Ryan Owens (news anchor) and Jim Scholz (camera man and producer) are a couple of the finest and nicest media people we've met. We spent two days with these guys shooting the video story you can watch below. What's interesting about the video is that we shot parts of it two weeks apart because the guys were called off of our "story" after the first day due to the fires that were raging in Texas and Oklahoma (that video is at the bottom of the page).
As a result of the lapse in time between shooting the first section in our home (reviewing grocery ads, talking in the kitchen and inventorying the freezer) and the second section shot in the grocery store and the sit down interview with Steve and Annette—you'll see some differences: Annette had her hair cut and Steve and Ryan are wearing different clothes — you may catch a few other differences too, if you look closely.
Both Ryan and Jim are very inquisitive. They peppered us with questions about so much more than saving money on groceries, clothes and other household expenses. They had planned on staying for dinner and board games on their first visit, but they had to run to catch a flight (Dallas fires) and the same thing happened on their return visit (Jim to Dallas and Ryan to LA)—the life national news reporters isn't as glamorous as you might think. We did get them to stand still long enough to get a photo though.
You'll catch some money saving grocery tips in this video and you'll also see Abbey's closet full of designer gowns.
4 Steps to Living Like Cheapest Family in America
The mortgage crisis of 2008, the recession that won't end, the debt ceiling showdown, the European debt crisis -- these are big, complex phenomena. But make no mistake: As many have pointed out, they boil down to a simple cause: people and governments failing to live within their means.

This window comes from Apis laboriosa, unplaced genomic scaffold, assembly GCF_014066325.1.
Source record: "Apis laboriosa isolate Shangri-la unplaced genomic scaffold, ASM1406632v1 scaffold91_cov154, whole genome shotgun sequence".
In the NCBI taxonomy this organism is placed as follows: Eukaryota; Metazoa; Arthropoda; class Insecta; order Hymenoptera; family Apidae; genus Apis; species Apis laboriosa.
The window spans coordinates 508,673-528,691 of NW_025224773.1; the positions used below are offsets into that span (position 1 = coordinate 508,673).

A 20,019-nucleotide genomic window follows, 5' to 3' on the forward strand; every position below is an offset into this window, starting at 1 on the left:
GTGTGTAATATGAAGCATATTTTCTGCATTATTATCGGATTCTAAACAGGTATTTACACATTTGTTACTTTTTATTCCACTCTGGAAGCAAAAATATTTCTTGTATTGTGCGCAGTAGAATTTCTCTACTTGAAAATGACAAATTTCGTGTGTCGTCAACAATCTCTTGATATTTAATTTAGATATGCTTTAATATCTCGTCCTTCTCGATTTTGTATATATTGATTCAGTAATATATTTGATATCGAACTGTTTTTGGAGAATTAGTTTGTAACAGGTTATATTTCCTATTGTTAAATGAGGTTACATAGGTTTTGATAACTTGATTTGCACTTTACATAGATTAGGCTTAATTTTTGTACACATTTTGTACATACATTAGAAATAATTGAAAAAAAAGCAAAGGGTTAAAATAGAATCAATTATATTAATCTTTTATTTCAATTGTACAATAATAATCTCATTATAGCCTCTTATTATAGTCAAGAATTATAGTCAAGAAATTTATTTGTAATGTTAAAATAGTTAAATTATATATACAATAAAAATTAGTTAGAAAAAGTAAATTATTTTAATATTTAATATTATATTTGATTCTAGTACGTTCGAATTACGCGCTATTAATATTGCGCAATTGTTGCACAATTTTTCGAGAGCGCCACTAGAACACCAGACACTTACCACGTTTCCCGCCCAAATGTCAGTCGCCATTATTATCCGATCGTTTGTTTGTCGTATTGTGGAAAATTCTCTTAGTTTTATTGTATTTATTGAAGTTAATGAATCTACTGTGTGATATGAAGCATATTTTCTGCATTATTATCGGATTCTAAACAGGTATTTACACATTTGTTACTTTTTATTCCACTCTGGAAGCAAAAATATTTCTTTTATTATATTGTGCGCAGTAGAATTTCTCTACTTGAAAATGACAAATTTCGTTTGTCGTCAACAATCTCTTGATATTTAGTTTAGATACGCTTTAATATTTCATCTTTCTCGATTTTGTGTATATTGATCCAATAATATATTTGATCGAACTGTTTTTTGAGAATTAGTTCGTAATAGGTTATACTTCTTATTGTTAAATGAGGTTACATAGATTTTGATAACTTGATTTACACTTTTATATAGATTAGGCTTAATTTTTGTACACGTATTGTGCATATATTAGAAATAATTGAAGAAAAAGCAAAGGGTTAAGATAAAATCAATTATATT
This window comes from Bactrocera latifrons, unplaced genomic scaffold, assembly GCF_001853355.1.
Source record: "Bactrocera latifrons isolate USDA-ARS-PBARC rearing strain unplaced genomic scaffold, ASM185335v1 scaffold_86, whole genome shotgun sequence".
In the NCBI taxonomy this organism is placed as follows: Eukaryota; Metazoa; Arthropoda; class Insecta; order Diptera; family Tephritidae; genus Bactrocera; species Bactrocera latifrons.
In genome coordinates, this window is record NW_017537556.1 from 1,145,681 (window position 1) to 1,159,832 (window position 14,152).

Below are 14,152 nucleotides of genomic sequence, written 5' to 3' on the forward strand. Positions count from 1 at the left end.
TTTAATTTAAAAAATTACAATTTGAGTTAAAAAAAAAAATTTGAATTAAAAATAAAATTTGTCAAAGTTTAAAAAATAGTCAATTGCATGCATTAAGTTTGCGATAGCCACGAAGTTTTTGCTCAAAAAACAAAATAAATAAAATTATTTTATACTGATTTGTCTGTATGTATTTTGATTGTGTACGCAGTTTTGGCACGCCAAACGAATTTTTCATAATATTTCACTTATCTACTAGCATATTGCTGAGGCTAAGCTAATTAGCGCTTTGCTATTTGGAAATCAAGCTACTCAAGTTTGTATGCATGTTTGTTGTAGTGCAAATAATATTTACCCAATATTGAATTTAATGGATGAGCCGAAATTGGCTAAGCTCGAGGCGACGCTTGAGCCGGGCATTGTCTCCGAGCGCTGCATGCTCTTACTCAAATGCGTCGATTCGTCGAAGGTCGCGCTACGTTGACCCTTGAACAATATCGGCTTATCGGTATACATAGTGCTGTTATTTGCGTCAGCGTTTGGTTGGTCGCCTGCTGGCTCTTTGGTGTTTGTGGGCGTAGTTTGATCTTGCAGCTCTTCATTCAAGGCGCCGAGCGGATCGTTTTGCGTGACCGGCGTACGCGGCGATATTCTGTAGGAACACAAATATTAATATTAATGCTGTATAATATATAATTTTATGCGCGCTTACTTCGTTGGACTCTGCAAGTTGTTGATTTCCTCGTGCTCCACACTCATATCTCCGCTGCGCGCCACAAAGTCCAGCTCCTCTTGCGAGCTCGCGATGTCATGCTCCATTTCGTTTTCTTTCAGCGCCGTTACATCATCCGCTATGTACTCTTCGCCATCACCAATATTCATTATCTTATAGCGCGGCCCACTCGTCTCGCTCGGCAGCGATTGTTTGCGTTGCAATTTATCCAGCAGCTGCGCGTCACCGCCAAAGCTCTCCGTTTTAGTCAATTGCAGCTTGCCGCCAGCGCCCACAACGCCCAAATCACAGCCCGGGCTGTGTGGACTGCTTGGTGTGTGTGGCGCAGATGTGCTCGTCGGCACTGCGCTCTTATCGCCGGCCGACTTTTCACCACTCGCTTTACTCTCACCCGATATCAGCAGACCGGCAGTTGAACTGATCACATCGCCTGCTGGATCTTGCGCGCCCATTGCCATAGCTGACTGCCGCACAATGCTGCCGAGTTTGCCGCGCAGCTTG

They can all learn something from the aptly named Annette and Steve Economides, of Scottsdale, Ariz. They head the cheapest family in America, a title they're so comfortable with that it's the slogan for their family business, which consists of a website and newsletter that teach frugality.
How do they do it?
Step one: Invest in a large freezer. On a recent visit, the Economideses' freezer contained two turkeys, sausage links, milk and black bananas. And that was at its emptiest, when Steve Economides was taking inventory before the next shop.
"Annette will turn this into bread," he said, holding up the bananas.
In fact, when shopping they seek out things that are marked down because they're about to expire.
"When things are vacuum packed, their lifespan is indefinite," Steve Economides said. He said common sense, backed by his freezer, trumped sell-by and expiration dates.
Step Two: Plan meals in advance. Annette Economides schedules all family meals every 30 days. Get out the newspaper and plan based on what's on sale. You freeze what you haven't used yet.
"When you are first starting out, if you just ... plan your menu on what's on sale, you will cut your bill in half," Annette Economides said. "We bought corned beef back in March -- on sale for St Patrick's Day. So now I cook it once a month. And for leftovers, we have Reuben sandwiches."
That's right: Living frugally doesn't mean eating white bread and ramen noodles.
"Not true ... ham and gravy, hamburgers, chicken," Annette Economides said.
It also doesn't mean devoting all your time to scrimping.
"[Planning] actually saves time," Annette Economides said. "I only do it once a month."
The average American shops for groceries twice a week.
Step Three: Coupons. Have them clipped, filed and ready before shopping.
Step Four: Ruthlessly efficient shopping. Once a month, the Economideses pile into their van -- a former hotel shuttle they bought for $8,000 -- and when they get to the store, they hit it with a battle plan: Divide and conquer.
Steve Economides does produce, dairy and meat -- his weapon is a calculator -- and Annette Economides handles everything else. They communicate via walkie-talkie. A recent shop took four hours. The highlight: cereal for 50 cents a box. They bought 17. They spent a total of $120 for 17 bags of groceries.
These numbers are much smaller than those in the dire stories of economic woe that dominate today's headlines. But that doesn't mean they're not relevant, even instructive. After all, the word economy is rooted in the Greek word "oikonomia": household management.
(A special thanks for Basha's Grocery Store for allowing us to shoot video there)